Somewhere during the twentieth year, Bill’s wife began to let him know, in various ways only a loving wife can, that she had had enough of this absentee marriage and family life. It became clear to Bill that it was either his business or his family. He chose his family and, through our process, began a business succession process that focused on the preparedness of his family, his personal finances, the business, and himself. Today, the business is owned by his management team (together with its institutional investors) and is operating well. Bill and his wife now have a strong and close marriage. Bill finally got to enjoy watching his middle and youngest children play high school and college sports and he was able to take the time to deeply participate and truly relish the wedding of his oldest. Bill enjoys his life after business succession and is professionally active through consulting and volunteer work. The experience taught Bill the importance of coming to grips with one’s purpose for being here on earth and getting on with it.
The life goals of a successor
Several years ago we went into a business and were greeted at the door for our appointment by the 55-year-old son of the owner. As we were surveying the business, we noticed some very unique art that was decorating the office. In the course of the conversation, we asked the son about the art. He told us that he was the artist. He was a shy, introverted man who seemed somewhat troubled. His 80-year-old father had started the business and sincerely believed his son would be his successor. After several interviews, it was determined that the son was suffering from depression that was impacting his physical health. It seemed that he always wanted to be an artist and, in fact, had the soul of an artist. His father did not see art as a real career. In subsequent conversations, we discovered the father had wanted to get out of the business years ago but was staying in the business because he felt he had to do so for his son. Interestingly, they had never had a conversation about this issue until then. Through our pre-succession planning process, it was decided to begin preparing the business for sale. Dad was going to share the proceeds of the sale so the son could pursue the rest of his life in art. Prior to our meeting, they had spent over $100,000 in legal bills preparing a very sophisticated estate plan. In addition, they were spending over $100,000 a year in life insurance premiums to fund the transition. If this conversation had taken place 15 years earlier, all of that money would have been saved.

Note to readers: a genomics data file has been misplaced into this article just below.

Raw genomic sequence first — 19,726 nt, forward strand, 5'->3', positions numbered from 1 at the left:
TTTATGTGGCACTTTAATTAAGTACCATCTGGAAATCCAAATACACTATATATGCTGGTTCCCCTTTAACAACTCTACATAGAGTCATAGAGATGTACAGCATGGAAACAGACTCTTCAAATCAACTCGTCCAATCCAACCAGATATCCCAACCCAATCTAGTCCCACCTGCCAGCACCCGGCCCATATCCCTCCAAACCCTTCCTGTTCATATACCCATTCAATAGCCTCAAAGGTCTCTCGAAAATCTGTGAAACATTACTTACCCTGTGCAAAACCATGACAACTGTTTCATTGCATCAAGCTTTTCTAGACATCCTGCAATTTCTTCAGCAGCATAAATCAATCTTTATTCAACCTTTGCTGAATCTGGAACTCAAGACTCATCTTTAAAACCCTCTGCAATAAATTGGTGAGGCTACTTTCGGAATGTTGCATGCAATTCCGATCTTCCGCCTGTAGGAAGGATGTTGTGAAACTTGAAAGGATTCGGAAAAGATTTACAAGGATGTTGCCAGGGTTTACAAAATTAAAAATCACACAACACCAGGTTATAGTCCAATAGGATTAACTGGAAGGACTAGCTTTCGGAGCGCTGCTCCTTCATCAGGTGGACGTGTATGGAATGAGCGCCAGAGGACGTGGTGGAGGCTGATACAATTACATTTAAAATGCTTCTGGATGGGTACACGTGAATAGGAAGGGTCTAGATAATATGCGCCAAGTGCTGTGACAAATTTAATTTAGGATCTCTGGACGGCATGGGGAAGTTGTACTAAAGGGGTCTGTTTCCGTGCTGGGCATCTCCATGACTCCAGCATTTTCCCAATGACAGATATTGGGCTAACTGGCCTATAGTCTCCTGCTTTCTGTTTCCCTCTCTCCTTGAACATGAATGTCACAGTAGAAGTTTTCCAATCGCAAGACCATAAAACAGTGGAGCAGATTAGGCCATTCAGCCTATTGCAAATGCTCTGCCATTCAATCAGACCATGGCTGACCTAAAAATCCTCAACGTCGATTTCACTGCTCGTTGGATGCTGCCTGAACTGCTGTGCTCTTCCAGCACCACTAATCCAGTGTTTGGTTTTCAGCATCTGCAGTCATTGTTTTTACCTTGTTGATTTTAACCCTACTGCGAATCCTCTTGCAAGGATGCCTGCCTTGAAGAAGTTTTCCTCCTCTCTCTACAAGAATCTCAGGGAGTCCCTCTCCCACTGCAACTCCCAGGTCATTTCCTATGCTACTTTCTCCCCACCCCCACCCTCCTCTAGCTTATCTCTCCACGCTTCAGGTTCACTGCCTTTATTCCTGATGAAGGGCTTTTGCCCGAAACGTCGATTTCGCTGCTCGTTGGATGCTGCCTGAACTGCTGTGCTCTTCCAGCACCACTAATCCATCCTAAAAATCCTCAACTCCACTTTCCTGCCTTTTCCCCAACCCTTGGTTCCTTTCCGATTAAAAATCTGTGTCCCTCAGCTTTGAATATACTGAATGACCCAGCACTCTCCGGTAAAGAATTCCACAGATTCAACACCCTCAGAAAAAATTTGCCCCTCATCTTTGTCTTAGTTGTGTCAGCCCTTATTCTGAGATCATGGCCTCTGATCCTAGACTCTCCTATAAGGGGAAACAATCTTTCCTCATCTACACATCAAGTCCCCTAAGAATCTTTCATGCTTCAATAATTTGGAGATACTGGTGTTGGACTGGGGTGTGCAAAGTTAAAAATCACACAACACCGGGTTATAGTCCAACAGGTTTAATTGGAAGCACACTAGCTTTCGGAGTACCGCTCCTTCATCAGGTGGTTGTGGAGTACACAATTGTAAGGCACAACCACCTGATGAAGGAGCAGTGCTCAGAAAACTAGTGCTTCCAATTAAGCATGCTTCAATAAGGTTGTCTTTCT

The harsh reality of succession
This is a story about a gentleman who started a small manufacturing plant after World War II, a typical depression and World War II guy. He went to school on the GI Bill, got out, and started a little machine shop in his garage. Over the years it grew into a significant business during which he had invited his two sons, Brian and Barry, to join the business. When we met him he was in his early seventies. His two sons had been underperforming for years, but the owner was feeling pressure to do some planning because Mom was ready for him to retire. The problem with Brian and Barry was they had both developed serious drinking problems. All of the members of the mechanical succession planning team (accountant, bank trust officer, attorney, and financial advisor) knew they had drinking problems. Throughout a year-long planning process, they all worked with the family pretending that they did not know the truth. A perfect mechanical estate plan was drafted and the owner began to shift stock and responsibilities over to his two sons even though he was not financially independent of the business. Within a year, the two sons were at war with each other over control of the business. Soon thereafter, Brian’s drinking problem became so problematic his wife divorced him. The responsibility for the business fell on Barry. Within three years both of them had had alcoholic induced breakdowns, resulting in the business suffering to the point that it was not recoverable. In the meantime, the father had a heart attack and was in poor health. The bottom line was that the business failed and the retired business owner had to go back to work for a friend in order to pay his monthly bills.